A world-class facelift is planned for Cook Islands’ harbour capital that would give Avarua a gleaming modern waterfront to match the most glittering in the Pacific.
The 10-year development plan along Te Maire Nui road is backed by Cook Islands Investment Corporation, but still needs government budget sign-off.
It includes the completion of Avatiu Port, and re-organisation of the Punanga Nui markets with a basketball/volleyball court and skate park and a 4-metre wide coastal walk and cycling track around the outside.
At the other end of the walkway would be a playground and saltwater swimming pool, overlooking a redeveloped Avarua Harbour with a small boats marina, a new bus hub, carpark and road to connect to the back route.
The proposal is just the first phase of a 20-year long vision to extend Avarua’s waterfront with a new buffer zone for storm surges, a marina, extended port as well as a playing field, museum and cultural vaka centre.
Scientists and marine biologists have been engaged to study the environmental impacts of the extension of reclamation land within the existing reef.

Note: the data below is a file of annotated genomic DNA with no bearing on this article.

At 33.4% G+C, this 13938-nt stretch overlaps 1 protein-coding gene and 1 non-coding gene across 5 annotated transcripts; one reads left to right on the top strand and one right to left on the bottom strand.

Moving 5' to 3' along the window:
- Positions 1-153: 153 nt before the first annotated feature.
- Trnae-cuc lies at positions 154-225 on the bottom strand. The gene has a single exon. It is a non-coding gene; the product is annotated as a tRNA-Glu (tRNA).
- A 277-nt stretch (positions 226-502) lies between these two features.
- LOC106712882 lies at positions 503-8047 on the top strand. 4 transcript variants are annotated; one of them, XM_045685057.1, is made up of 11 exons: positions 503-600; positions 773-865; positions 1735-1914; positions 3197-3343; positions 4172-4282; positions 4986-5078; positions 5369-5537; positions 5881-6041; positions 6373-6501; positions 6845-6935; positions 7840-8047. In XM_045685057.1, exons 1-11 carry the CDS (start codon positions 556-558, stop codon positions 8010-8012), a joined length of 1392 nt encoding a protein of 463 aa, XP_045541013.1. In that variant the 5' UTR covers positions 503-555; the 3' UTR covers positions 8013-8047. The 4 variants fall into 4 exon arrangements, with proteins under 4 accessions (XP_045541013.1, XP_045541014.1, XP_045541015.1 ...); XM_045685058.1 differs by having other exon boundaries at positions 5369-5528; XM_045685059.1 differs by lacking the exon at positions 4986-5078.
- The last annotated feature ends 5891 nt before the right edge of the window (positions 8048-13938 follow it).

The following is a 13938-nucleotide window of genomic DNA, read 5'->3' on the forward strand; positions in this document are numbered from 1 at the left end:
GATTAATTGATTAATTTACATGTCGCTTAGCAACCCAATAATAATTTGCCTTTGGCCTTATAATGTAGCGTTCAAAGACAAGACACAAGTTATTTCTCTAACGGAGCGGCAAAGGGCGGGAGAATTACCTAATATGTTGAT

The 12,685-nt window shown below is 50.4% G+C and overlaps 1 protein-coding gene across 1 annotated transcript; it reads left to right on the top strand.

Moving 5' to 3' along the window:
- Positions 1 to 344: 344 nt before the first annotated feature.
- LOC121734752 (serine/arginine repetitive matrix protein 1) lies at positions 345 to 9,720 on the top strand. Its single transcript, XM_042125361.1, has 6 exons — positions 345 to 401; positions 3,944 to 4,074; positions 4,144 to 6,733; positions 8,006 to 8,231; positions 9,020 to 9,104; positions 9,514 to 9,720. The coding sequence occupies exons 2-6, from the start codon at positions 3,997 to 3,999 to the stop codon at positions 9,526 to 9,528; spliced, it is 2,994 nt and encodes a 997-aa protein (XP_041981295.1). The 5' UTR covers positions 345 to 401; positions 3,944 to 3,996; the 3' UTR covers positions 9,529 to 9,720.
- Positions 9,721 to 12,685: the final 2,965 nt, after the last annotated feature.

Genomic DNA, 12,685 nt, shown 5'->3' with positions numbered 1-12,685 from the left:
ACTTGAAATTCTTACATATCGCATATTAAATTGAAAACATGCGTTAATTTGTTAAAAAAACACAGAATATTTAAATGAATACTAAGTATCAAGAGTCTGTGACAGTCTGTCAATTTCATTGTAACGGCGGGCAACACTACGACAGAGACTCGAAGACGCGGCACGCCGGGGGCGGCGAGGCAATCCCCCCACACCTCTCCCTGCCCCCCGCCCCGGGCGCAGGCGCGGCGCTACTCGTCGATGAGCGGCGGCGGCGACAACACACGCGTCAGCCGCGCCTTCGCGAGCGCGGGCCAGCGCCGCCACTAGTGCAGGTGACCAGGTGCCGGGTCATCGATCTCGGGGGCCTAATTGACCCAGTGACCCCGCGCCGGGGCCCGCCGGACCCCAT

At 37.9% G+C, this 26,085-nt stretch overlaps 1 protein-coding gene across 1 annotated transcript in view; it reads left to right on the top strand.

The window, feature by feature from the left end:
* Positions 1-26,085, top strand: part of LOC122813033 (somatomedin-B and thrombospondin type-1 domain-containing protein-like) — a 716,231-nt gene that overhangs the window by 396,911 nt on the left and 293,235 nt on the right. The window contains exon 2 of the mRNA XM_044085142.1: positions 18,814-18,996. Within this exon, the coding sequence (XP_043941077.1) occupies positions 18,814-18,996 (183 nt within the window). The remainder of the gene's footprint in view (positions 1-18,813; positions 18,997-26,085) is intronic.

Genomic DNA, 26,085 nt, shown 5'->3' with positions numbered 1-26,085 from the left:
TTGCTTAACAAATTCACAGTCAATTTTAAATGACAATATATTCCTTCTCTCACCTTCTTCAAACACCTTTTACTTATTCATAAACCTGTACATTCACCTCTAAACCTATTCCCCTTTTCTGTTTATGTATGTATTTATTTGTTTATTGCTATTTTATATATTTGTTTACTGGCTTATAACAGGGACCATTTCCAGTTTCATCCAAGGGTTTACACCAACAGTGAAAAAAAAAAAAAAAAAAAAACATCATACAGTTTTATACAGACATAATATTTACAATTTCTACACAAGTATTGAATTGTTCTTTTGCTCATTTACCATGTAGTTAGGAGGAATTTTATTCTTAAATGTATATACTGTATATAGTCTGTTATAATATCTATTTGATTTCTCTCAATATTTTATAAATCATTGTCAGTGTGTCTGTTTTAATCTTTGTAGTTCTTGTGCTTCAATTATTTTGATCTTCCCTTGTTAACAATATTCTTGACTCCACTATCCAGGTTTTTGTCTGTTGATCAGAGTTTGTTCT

Architect and project manager Romani Katoa says: “We’ve seen that the existing township has reached its limits so Government has been planning for a while to put a master plan in place just to bring some cohesion and some proper direction in organising and configuring the township area.”
Punanga Nui Market will be the first to undergo development with a new market and toilet block to replace facilities almost 30 years old.
Market manager William Taripo says its current facilities were unable to sustain the growing number of punters.
“When this place originally was built there was only a small amount of tourists,” he said.
“Now we have double or triple the amount of tourists, you can have 600 tourists or more here every Saturday. The toilets were built for a small amount of people at that time and now we are overloading them.”
The plans have been developed over a four-month period with consultation involving House of Ariki, government departments, landowners, Chamber of Commerce, tourism, interest groups and the public.
Katoa says: “What we are trying to do is involve some scientists and marine biologists so that what ever we are doing is sensible development so that we can be more environmentally sensitive with what we are doing.”